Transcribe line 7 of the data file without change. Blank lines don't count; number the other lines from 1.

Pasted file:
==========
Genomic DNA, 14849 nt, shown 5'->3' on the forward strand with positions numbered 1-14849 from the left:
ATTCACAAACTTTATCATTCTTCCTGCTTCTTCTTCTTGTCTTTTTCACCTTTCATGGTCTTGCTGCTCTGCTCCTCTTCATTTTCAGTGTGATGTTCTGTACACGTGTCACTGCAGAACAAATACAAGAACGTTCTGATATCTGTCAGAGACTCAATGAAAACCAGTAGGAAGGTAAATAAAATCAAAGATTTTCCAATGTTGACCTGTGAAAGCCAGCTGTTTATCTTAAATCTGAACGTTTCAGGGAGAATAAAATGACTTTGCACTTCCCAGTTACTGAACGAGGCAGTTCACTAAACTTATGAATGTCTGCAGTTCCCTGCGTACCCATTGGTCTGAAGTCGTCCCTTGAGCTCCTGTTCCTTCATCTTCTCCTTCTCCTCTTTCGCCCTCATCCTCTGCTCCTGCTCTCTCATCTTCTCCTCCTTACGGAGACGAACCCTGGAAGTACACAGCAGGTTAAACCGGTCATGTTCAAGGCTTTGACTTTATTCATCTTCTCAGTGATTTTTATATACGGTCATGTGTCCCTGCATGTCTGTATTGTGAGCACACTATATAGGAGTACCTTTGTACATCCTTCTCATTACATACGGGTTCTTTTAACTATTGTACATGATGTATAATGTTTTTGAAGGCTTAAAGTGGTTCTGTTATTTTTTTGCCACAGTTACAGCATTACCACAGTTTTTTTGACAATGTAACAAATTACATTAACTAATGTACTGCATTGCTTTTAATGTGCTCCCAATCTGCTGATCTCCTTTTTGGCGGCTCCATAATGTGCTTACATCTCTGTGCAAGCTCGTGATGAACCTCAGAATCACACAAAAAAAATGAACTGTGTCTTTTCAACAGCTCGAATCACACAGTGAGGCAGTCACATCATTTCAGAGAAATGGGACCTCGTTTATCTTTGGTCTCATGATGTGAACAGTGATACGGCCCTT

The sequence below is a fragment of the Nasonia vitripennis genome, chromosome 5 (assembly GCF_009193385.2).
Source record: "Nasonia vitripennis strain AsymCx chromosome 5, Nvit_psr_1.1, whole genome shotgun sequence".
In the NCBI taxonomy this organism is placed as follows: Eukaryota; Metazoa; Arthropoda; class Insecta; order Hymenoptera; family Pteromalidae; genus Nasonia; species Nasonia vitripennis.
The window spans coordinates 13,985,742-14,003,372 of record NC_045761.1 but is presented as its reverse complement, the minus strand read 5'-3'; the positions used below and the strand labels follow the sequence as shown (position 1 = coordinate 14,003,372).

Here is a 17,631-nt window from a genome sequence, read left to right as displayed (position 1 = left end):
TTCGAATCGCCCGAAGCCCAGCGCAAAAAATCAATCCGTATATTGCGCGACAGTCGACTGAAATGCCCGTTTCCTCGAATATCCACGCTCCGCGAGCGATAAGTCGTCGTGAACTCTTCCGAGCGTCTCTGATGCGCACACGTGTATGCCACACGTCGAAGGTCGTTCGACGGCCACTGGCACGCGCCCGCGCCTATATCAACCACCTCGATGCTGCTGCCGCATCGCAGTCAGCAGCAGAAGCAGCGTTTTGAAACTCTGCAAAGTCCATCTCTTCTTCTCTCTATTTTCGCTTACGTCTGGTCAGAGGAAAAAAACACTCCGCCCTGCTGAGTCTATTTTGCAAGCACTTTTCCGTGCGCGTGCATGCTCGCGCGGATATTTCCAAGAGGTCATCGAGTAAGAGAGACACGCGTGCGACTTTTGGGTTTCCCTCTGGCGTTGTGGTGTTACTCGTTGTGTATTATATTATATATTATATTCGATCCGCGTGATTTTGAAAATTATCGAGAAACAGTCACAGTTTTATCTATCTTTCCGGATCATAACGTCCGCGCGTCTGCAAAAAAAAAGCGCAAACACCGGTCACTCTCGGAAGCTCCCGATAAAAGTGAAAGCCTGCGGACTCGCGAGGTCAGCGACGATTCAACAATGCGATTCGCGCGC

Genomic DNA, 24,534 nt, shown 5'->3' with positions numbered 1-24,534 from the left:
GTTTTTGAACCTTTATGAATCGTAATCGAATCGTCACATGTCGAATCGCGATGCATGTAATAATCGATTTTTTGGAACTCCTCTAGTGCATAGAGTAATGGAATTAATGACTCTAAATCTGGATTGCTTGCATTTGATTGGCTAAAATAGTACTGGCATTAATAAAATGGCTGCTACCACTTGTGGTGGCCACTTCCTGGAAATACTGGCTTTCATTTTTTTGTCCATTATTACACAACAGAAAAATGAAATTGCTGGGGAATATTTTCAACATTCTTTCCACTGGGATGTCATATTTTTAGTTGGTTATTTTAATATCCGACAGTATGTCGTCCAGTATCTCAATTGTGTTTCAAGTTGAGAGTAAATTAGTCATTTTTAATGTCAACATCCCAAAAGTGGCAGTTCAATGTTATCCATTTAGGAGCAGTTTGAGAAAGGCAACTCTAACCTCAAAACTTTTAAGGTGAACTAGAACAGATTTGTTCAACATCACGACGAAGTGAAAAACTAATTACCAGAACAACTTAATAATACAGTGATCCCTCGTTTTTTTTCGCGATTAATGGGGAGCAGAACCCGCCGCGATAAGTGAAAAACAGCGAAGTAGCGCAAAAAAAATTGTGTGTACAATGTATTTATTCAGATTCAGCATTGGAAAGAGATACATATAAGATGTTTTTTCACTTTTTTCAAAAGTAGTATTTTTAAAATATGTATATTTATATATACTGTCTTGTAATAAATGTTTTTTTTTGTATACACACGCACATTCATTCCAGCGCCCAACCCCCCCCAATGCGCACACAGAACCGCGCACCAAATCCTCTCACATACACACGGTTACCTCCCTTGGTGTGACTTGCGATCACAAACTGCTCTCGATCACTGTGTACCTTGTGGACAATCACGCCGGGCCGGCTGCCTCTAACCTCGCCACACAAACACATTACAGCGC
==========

Here is a 17,631-nt window from a genome sequence, read left to right as displayed (position 1 = left end):